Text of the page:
A REGIONAL park would bring North Lakes and surrounds closer together, community leaders say.
Mother of five and administrator of the North Lakes Community Parents and Business Facebook page Sarah Crawford called for a venue similar to Pine Rivers Park, with shaded barbecue areas, play equipment for all ages and open space for a casual game of basketball or footy.
“People love the community spirit here and if there’s something in town like what we’re suggesting, it will bring everyone even closer together,” she said.
Mrs Crawford said North Lakes could host Christmas carols and other community events once the open space next to North Lakes Town Common was developed.
Mango Hill Progress Association president Laurence Christie said he was in favour of large parks.
“Small parks are OK for small kids and for a small familiesy but not suitable for communities as a whole,” he said.
Moreton Bay Regional councillor Julie Greer (Div 4) said there was 485ha of dedicated parkland across Mango Hill, North Lakes and Griffin.
She said the planned Griffin Sports Complex and Environmental Reserve would cover 92.2ha and would be was “more than just a sporting facility” and w ould include play equipment, walking trails and picnic facilities.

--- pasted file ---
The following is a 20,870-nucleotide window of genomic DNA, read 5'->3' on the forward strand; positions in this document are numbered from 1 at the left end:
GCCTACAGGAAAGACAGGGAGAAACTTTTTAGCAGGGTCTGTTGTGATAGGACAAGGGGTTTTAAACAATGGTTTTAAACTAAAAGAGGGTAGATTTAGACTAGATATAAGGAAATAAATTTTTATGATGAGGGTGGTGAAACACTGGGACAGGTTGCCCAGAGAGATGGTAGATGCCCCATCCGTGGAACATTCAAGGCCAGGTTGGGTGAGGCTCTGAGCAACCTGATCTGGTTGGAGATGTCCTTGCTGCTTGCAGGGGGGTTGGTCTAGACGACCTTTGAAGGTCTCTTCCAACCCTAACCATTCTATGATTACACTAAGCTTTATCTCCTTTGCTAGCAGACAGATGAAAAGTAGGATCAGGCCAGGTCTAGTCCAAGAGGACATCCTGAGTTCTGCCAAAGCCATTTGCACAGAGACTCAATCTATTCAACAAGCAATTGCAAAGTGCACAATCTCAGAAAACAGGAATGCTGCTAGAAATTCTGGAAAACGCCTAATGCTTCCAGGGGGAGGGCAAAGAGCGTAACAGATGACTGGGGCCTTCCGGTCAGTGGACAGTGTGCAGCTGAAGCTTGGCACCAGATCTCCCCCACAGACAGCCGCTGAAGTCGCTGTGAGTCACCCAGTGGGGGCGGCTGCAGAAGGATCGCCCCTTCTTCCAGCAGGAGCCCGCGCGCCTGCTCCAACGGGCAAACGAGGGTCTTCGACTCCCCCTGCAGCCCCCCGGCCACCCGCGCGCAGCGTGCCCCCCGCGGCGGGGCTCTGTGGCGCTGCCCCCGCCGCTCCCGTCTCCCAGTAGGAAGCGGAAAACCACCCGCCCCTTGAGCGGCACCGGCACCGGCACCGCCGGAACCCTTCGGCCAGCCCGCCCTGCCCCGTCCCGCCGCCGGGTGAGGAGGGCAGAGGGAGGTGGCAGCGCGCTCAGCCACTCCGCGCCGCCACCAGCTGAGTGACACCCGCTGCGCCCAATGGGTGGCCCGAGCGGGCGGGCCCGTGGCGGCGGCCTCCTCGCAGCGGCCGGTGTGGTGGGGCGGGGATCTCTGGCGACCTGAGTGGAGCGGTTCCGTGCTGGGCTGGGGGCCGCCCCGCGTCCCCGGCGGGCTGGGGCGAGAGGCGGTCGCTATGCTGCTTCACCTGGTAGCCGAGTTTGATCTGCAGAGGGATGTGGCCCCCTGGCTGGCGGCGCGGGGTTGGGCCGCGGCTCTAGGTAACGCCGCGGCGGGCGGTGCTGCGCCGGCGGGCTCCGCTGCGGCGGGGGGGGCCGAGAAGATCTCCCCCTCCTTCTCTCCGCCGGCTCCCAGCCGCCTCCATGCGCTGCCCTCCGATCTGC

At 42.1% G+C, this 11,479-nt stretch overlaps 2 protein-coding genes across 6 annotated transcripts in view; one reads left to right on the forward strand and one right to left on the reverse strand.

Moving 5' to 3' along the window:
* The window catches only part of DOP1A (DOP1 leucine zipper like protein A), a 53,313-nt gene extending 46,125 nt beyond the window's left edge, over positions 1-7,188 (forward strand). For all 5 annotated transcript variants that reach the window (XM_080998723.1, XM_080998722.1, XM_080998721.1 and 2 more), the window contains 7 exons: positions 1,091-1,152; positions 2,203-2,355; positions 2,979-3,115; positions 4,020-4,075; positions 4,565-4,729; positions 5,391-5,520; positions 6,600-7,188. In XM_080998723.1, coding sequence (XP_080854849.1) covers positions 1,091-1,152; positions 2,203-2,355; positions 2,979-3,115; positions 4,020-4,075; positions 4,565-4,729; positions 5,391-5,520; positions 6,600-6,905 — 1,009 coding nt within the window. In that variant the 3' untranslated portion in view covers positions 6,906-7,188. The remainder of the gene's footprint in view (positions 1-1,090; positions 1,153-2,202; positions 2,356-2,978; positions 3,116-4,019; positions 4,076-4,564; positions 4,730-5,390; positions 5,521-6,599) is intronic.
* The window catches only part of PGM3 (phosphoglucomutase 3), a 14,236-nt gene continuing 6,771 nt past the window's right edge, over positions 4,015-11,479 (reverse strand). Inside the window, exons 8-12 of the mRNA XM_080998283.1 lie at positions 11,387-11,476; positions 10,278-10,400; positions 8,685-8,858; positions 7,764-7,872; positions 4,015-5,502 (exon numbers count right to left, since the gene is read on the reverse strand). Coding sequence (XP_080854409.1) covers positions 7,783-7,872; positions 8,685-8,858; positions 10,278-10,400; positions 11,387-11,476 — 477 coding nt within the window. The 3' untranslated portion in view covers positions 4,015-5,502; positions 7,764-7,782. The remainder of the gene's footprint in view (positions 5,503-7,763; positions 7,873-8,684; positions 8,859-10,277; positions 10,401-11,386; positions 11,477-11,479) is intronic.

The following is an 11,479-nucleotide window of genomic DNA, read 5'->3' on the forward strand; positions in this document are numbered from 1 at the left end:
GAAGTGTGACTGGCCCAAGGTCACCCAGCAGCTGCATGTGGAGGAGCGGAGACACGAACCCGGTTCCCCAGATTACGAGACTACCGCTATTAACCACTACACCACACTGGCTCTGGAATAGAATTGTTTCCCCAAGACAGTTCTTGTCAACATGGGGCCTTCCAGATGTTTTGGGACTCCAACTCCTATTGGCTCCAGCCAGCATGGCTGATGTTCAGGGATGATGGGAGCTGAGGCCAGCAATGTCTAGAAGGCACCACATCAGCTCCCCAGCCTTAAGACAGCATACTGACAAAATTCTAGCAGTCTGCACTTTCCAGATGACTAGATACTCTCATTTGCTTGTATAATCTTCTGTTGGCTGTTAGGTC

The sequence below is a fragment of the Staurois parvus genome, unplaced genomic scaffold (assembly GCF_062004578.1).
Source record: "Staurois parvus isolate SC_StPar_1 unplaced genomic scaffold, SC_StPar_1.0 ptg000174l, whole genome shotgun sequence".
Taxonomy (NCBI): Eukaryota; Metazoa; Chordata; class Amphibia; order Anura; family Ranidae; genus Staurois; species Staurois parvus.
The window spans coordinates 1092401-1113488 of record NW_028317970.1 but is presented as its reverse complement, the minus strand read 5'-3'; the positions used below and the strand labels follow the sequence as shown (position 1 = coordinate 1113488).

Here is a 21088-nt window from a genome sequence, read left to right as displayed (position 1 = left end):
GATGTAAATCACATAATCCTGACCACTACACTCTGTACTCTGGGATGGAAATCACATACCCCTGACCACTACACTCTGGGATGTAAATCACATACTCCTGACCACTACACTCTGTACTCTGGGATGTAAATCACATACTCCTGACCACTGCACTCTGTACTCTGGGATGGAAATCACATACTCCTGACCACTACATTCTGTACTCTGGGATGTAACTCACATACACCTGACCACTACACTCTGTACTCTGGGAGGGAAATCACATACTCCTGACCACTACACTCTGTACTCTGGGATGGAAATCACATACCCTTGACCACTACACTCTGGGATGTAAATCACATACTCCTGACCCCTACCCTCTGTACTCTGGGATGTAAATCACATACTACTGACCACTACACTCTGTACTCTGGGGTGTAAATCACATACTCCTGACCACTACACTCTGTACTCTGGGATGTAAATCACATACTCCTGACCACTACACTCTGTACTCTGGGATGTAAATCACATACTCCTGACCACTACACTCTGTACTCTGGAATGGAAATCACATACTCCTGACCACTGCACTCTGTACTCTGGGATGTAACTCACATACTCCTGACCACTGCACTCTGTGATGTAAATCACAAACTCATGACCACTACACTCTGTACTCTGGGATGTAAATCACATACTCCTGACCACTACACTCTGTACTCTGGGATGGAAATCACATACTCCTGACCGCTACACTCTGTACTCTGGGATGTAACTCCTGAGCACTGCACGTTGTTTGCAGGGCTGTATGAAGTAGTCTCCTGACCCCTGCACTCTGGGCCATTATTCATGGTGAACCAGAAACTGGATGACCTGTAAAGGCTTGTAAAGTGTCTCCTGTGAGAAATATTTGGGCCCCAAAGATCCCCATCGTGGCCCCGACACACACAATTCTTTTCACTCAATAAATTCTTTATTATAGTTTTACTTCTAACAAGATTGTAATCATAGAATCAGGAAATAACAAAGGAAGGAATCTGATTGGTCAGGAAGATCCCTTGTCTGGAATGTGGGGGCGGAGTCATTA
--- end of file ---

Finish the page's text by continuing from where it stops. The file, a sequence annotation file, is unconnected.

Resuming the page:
She said council’s draft Local Government Infrastructure Plan identified 15 open space projects at Mango Hill and Griffin.
The biggest parks in North Lakes, Mango Hill and Griffin were North Lakes Town Park (Lake Eden) at 10ha; Aurora Blvd Park at 6ha; and Halpine Lake Reserve at 8.4ha.
The council’s 2016-17 budget provided $2.8 million towards the Kinsellas Sports Fields, $125,000 towards the development of sportsgrounds at Aurora Blvd Park, and $65,000 for the North Lakes Youth Space, on Endeavour Blvd, which is run by the YMCA.
■ Adventure playground
■ Climbing frames
■ Community garden
■ Botanical gardens
■ Shaded barbecue areas
■ Water play park
■ Walking tracks
■ Space for children to play informal sport
AN EXPERT on the effects of nature in urban areas described large parks as “outdoor community centres”.
Queensland University of Technology’s Dr Omniya El-Baghdadi said they were more exciting and had more to offer than smaller parks.
She said research showed parkland in built-up areas had the capacity to “bring people together and feel this sense of community”.
“It should have that community element and community investment, just getting people out there and connecting with each other,” she said.
“Urban parks should be available and readily accessible because people will exercise if it’s close and convenient.”
Originally Published: http://www.couriermail.com.au